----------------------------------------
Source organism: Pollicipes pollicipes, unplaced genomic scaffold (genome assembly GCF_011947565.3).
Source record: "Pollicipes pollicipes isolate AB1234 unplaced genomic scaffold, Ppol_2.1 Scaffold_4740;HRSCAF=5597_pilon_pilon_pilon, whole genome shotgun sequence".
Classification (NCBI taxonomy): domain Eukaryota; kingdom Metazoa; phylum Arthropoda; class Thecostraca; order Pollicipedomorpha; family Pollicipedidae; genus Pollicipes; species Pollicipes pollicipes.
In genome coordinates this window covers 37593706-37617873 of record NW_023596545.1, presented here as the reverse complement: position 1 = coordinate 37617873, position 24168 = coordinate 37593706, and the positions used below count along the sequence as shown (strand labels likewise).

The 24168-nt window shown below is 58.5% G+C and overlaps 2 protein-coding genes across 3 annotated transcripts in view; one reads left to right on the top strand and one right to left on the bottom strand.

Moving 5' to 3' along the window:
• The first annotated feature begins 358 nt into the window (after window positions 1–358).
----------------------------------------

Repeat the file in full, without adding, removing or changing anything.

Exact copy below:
Source organism: Pollicipes pollicipes, unplaced genomic scaffold (genome assembly GCF_011947565.3).
Source record: "Pollicipes pollicipes isolate AB1234 unplaced genomic scaffold, Ppol_2.1 Scaffold_4740;HRSCAF=5597_pilon_pilon_pilon, whole genome shotgun sequence".
Classification (NCBI taxonomy): domain Eukaryota; kingdom Metazoa; phylum Arthropoda; class Thecostraca; order Pollicipedomorpha; family Pollicipedidae; genus Pollicipes; species Pollicipes pollicipes.
In genome coordinates this window covers 37593706-37617873 of record NW_023596545.1, presented here as the reverse complement: position 1 = coordinate 37617873, position 24168 = coordinate 37593706, and the positions used below count along the sequence as shown (strand labels likewise).

The 24168-nt window shown below is 58.5% G+C and overlaps 2 protein-coding genes across 3 annotated transcripts in view; one reads left to right on the top strand and one right to left on the bottom strand.

Moving 5' to 3' along the window:
• The first annotated feature begins 358 nt into the window (after window positions 1–358).